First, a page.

Pie-Face! The Adventures of Anita Bryant
nytheatre.com review by Nancy Kim
August 14, 2009
Just a few blocks north of where writer/performer David Karl Lee is premiering his solo show Pie-Face! The Adventures of Anita Bryant in New York City is the site once known as the Stonewall Inn. Forty years ago on one particular night at this bar, the gay men and women had had enough of the endless police raids and abusive targeting, so they fought back to stand up for their rights and for their community. The Stonewall Riots became a defining moment in American gay history.
While a sign on Christopher Street serves to remind us of the legacy of the Stonewall Riots, Lee revisits a legacy of another sort—in this case, that of an individual named Anita Bryant, who appeared on the national scene less than ten years after Stonewall to lead a crusade against homosexuality. In a brilliant assemblage of archival news footage, interview transcripts, and satirical sketches that all play out as part history lesson and part drag performance, Lee highlights the absurdity of Bryant's cultural contribution as well as the seriousness and immediacy of her legacy.
A sketch at the top of the show feels separate from the main attraction, but it sets up the context and tone. Playing a "queer trucker," Lee sings the simple-but to-the-point ditty titled, "Fuck Anita Bryant," an actual song that was one of the several creative responses to Anita's crusade in the late 1970s, and then leads the audience in an enthusiastic sing-a-long. It's obvious that this is not going to be a reverent biography of the woman, more so when Lee himself later appears on stage to play Anita Bryant for the duration of the piece.
We quickly learn some biographical details such as Bryant's 1959 Miss Oklahoma title and Miss America runner-up status as well as a brief foray as a recording artist before she settles into her professional career as Florida orange juice spokesperson. What thrusts Bryant into the spotlight, though, is her self-anointed and self-assured role as the crusader of the innocuous sounding "Save Our Children" campaign, specifically working towards the repeal of anti-discrimination laws that would protect gay people in Florida. Her success in bringing attention to her cause brought the issues of gay rights in America to the forefront. At the same time, as oppressive as her agenda appeared, Anita Bryant also inspired an organized movement against her.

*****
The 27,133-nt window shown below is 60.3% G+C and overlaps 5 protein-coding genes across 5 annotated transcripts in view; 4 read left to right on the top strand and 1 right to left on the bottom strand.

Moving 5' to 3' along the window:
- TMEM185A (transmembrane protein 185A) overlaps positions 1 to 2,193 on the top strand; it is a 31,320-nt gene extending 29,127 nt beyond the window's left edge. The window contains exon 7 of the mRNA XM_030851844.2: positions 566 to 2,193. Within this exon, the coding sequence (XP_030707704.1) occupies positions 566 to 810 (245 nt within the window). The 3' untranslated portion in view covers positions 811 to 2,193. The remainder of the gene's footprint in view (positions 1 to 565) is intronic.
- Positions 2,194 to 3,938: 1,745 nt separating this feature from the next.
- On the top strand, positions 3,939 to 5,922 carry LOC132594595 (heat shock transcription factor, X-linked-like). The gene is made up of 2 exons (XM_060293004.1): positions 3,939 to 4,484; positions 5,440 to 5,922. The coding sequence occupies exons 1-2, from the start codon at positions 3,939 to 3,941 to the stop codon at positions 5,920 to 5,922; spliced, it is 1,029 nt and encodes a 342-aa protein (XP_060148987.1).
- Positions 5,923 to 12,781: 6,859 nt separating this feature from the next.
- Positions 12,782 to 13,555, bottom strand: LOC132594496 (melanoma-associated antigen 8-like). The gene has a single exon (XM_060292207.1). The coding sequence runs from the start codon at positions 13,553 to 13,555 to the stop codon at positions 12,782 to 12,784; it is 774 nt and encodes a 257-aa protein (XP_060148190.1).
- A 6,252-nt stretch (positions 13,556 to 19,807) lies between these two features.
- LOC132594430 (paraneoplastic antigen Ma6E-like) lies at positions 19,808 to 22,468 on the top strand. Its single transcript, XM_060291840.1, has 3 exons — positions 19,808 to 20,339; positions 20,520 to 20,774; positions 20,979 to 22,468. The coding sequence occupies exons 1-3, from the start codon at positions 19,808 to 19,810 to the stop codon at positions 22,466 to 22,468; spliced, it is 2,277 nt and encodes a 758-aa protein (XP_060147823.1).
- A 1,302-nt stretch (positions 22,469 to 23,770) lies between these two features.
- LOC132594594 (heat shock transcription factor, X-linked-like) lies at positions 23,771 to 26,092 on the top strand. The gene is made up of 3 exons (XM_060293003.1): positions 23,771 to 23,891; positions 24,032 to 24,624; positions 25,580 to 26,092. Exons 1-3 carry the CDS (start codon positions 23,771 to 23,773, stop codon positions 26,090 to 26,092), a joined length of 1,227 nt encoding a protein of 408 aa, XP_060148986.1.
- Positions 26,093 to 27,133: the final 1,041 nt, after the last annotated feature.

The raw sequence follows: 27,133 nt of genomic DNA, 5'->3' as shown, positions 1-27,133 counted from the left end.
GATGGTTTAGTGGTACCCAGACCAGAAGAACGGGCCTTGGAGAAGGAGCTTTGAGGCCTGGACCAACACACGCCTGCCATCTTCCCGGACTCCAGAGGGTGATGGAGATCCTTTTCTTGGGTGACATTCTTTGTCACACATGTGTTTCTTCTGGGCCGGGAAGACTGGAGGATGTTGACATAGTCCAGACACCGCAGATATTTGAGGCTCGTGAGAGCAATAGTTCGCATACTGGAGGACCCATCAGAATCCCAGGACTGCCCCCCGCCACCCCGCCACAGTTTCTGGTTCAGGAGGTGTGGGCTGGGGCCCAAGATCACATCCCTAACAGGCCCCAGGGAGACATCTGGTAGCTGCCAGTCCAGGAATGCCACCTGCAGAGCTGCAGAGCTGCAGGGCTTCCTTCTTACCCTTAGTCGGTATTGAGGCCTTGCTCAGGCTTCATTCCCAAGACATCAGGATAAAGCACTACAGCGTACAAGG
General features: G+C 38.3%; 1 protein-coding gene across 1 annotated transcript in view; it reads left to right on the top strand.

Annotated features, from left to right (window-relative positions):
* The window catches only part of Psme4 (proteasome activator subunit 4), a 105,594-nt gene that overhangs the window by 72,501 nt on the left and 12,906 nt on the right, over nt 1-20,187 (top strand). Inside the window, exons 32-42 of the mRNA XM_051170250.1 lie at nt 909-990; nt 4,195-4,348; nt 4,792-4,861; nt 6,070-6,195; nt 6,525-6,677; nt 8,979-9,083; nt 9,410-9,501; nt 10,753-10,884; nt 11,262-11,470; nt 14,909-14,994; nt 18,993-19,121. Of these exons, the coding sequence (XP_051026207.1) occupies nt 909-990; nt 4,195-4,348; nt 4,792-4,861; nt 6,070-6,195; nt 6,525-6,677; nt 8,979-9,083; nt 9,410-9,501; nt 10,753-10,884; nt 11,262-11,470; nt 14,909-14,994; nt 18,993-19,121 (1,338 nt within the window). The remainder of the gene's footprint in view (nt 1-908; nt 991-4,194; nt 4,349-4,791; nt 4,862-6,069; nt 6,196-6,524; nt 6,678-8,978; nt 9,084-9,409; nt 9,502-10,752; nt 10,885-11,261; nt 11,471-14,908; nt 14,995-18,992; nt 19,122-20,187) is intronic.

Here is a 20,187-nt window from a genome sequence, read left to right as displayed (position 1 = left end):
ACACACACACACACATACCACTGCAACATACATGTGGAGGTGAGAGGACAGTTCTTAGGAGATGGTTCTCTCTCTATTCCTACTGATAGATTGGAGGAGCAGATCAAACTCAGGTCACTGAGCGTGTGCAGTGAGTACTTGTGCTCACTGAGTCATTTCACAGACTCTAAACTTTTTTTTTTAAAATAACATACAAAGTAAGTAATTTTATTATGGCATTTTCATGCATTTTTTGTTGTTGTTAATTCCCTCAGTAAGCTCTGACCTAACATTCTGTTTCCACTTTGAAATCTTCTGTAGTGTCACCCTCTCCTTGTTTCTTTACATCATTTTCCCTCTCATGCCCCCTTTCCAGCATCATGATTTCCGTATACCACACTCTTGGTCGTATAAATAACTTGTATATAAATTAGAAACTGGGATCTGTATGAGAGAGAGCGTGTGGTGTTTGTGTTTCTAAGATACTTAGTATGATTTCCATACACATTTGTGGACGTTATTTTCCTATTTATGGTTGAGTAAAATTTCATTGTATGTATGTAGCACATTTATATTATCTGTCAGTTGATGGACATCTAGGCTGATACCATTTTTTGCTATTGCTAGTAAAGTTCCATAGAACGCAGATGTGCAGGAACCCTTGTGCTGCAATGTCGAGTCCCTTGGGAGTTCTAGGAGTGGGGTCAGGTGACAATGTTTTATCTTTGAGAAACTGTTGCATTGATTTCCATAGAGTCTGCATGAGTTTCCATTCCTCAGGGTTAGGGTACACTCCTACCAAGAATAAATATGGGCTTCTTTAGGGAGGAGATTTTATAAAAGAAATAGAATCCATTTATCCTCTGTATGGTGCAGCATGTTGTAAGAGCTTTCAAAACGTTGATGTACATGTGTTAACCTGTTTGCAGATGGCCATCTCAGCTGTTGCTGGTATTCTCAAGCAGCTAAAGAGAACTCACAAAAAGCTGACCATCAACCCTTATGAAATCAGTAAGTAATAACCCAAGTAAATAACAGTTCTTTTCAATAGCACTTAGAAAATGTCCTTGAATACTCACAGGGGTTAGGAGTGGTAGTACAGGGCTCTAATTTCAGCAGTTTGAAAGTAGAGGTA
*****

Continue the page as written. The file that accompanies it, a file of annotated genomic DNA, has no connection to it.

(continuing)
While Lee makes clear his opinion of Bryant and what she stood for, he portrays Anita with generally equal measures of camp and poise. In fact, to their credit, director Kenny Howard reins in Lee, so that his Bryant is not an over-the-top performance; there is opportunity for the audience to get curious about the motivations and thought processes of this woman. A lengthy interview with a Rolling Stone reporter during that time grounds the piece, as Lee chooses the revealing excerpts: when asked to describe homosexuality, Bryant talks in circles and contradicts herself before weakly using the Bible as the catch-all authority on the issues. At the same time, Lee adds little hilarious details for the audience's benefit, such as when his Bryant daintily sips on orange juice between her sound bites and the Rolling Stone reporter is represented appropriately enough by an iconic toy.
Lee succeeds when he juxtaposes juicy, fun details, such as lip-synching to Bryant's syrupy songs, and then shows archival footage and news headlines, especially the sobering report that anti-discrimination laws were overturned in Florida's Dade County, giving Bryant the green light to take her campaign far and wide.
However, Lee focuses attention on the other side of the Anita Bryant legacy: the rallying of the gay community and their allies to push back against Bryant. Along with successful boycotts (which eventually get Bryant fired as OJ shill) and general protests, Bryant is also the recipient of a memorable—and edible—protest statement (see title of show). Lee also organizes the audience in an inspired (and inspiring) reenactment of an effective walkout during one of Bryant's appearances.
Finally, Lee brings the show up-to-date about current laws that continue to affect gay people, their loved ones, and families. But he leaves us remembering that for all the Anita Bryants in our lifetime, there will always be people ready to fight back to defend their rights.